Through the Civil War (1642-1651), the town of King's Lynn in fact supported both sides, at the outset it backed parliament, but eventually switched allegiance and ended up being captured by Parliamentarians when it was beseiged for 3 weeks. In the following 2 centuries the town's magnitude as a port diminished in alignment with downturn of the export of wool, though it clearly did still carry on exporting grain and importing iron and timber to a significantly lesser extent. The port of King's Lynn on top of that impacted by the expansion of westerly ports like Liverpool, which flourished after the Americas were discovered.

The Lattice House Inn, King's Lynn - geograph.org.uk - 1589499There was however a good amount of coastal and local business to help keep the port alive through these times and later King's Lynn prospered yet again with the importation of wine coming from Portugal, France and Spain. On top of that the export of farm produce increased after the fens were drained during the seventeenth century, it also developed an important shipbuilding industry. The train reached King's Lynn in 1847, sending more trade, visitors and prosperity to the town. The population of the town increased substantially during the 60's due to the fact that it became a London overflow town.

The town can be go to by car from the A149, the A10 or the A17, it is roughly thirty eight miles from the city of Norwich and ninety four miles from Central London. King's Lynn can even be reached by train, the nearest airport terminal to King's Lynn is Norwich (driving distance - 46 miles) a driving time of about one hour.

A selection of Kings Lynn streets and roads: Providence Street, Broadway, Finchdale Close, Sutton Road, Diamond Street, Anmer Road, Rosemary Lane, Suffolk Road, Rogers Row, Gong Lane, Cameron Close, Kilhams Way, Peckover Way, Glebe Lane, Kenwood Road South, Seabank Way, Dove Cote Lane, Ladywood Road, Surrey Street, Ryalla Drift, Buckenham Drive, Brancaster Close, Old Market Street, Glebe Avenue, Neville Lane, Walkers Close, Balmoral Close, Bishops Road, Old Roman Bank, Cross Lane, Woodview Road, Philip Rudd Court, Priory Road, Dodma Road, Stanhoe Road, The Street, Barnwell Road, Drury Square, Boundary Road, Hall Road, Ford Avenue, Cherry Tree Road, Montgomery Way, Cromwell Terrace, Lamberts Close, Paige Close, Manor Road, Barrows Hole Lane, Townshend Terrace, Walnut Avenue, Hamburg Way.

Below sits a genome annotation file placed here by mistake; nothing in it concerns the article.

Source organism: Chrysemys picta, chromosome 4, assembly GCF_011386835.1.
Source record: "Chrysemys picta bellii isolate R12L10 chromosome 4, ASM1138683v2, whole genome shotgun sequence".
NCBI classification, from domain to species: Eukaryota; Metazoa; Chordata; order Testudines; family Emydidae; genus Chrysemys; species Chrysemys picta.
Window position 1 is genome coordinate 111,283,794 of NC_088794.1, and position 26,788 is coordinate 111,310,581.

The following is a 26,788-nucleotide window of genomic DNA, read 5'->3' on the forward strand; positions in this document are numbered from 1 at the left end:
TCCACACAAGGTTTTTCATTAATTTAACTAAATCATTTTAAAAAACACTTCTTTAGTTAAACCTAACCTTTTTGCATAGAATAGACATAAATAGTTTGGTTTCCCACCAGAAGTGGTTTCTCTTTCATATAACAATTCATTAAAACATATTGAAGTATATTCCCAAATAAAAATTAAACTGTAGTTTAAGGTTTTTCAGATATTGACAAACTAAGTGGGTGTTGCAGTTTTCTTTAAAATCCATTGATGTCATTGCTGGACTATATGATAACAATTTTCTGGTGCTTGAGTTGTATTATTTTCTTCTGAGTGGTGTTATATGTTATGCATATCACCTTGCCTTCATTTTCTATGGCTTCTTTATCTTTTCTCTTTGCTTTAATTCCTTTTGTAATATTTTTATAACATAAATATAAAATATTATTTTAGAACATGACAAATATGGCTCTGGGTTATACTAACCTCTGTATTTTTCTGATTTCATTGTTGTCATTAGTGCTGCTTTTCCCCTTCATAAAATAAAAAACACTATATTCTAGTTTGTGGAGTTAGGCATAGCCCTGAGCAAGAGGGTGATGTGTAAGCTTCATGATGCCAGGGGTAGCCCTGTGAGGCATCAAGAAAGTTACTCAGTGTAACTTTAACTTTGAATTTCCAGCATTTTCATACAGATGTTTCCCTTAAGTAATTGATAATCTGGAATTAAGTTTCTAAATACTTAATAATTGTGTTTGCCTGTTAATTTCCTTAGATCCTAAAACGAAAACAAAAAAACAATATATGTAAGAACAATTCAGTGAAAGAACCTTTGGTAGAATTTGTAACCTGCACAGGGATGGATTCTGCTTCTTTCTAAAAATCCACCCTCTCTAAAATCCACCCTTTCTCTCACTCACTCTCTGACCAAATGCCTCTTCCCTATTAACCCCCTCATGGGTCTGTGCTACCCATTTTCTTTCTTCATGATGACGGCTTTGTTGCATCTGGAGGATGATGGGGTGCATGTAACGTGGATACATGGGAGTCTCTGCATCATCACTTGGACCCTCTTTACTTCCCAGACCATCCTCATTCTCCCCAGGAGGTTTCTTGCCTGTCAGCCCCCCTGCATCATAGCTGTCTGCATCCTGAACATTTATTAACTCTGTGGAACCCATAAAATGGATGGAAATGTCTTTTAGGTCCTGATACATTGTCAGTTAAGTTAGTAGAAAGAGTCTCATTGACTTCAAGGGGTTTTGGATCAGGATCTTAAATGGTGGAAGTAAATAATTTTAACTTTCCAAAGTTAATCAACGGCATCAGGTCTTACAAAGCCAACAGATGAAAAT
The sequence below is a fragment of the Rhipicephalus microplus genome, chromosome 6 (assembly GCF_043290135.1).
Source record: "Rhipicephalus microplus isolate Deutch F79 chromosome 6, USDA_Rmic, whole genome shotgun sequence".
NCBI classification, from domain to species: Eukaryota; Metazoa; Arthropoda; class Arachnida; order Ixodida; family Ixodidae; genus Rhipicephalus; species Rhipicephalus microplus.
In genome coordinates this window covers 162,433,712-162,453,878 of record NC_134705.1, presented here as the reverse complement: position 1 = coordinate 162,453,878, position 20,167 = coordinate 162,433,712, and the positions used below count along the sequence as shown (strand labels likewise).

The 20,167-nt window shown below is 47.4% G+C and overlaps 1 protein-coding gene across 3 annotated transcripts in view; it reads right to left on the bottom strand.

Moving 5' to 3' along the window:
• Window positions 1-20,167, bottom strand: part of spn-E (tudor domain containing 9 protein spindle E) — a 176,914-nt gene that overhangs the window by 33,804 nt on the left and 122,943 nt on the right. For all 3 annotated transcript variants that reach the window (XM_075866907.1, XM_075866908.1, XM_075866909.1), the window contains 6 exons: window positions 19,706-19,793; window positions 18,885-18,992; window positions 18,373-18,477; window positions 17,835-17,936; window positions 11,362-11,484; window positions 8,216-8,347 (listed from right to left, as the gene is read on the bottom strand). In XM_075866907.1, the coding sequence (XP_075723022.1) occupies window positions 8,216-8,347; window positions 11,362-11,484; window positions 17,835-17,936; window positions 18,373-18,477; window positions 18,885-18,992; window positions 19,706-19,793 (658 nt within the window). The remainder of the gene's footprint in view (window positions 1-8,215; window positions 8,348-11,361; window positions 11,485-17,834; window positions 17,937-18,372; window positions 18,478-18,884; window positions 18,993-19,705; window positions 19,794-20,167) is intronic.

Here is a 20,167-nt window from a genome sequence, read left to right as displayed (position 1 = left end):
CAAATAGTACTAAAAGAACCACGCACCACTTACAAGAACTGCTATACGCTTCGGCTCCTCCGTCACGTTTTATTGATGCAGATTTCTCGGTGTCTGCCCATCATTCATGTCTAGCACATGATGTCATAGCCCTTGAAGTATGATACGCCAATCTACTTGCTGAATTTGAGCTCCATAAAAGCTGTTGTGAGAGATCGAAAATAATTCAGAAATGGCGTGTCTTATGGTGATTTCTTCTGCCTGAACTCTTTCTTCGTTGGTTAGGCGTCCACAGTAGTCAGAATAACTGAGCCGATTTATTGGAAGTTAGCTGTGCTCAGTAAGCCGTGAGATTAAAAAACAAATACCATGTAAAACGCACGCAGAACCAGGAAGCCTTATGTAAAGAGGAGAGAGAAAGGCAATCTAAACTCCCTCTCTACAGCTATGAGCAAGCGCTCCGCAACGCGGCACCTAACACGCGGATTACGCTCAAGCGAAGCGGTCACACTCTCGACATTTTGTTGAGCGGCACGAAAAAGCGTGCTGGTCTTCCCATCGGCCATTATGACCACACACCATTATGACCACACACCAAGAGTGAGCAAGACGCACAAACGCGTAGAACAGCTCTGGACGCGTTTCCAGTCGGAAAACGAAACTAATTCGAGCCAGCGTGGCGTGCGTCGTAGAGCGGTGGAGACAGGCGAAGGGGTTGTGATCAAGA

Attractions, places of interest, things to do and places to visit in and around Kings Lynn: Boston Bowl, High Tower Shooting School, Trues Yard Fishing Museum, St Georges Guildhall, Searles Sea Tours, Stubborn Sands, King's Lynn Minster (St Margarets Church), Trinity Guildhall, Snettisham Park, North Brink Brewery, Narborough Railway Line, Grimes Graves, St Nicholas Chapel, Castle Acre Castle, Lynnsport Miniature Railway, Deer Safari at Snettisham Park, Fun Farm, Old Hunstanton Beach, Duke's Head Hotel, Castle Acre Priory, Mount Pleasant Equestrian Centre, Walsingham Treasure Trail, Hunstanton Beach, Gressenhall Farm and Workhouse, Green Quay, St James Swimming Centre, Walsingham Abbey Grounds and Museum, Elgood Brewery, Corn Exchange, Theatre Royal, St Edmunds Chaple Hunstanton.

When interested in your holiday in the East of England and Kings Lynn you can possibly book holiday accommodation and hotels at the most economical rates by using the hotels search facility displayed on the right hand side of this webpage.

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Must Watch Video - Step Back in Time and See King's Lynn 1940's to 1970's

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The above information ought to be useful for surrounding parishes most notably : Hunstanton, West Bilney, Gayton, West Winch, Saddle Bow, Snettisham, Watlington, Tower End, Walpole Cross Keys, Hillington, Ingoldisthorpe, Sandringham, North Wootton, Gaywood, Bawsey, Lutton, West Lynn, North Runcton, Tilney All Saints, East Winch, Runcton Holme, Castle Rising, South Wootton, Heacham, Clenchwarden, Babingley, Wiggenhall St Peter, Downham Market, Tottenhill, Ashwicken, Long Sutton, Terrington St Clement, Leziate, Sutton Bridge, Fair Green, Dersingham, West Newton, Middleton, Setchey, Tottenhill Row . ROAD MAP - AREA WEATHER

In the event that you liked this tourist information and review to the holiday resort of Kings Lynn in Norfolk, then you could potentially find various of our different resort and town guides worth looking over, such as the website about Wymondham in South Norfolk, or maybe our website on Maidenhead (Berks). If you would like to browse any of these websites, click on the specific town or village name. With luck we will see you back on the website some time soon. Additional places to see in East Anglia include Wymondham, Swaffham and Heacham.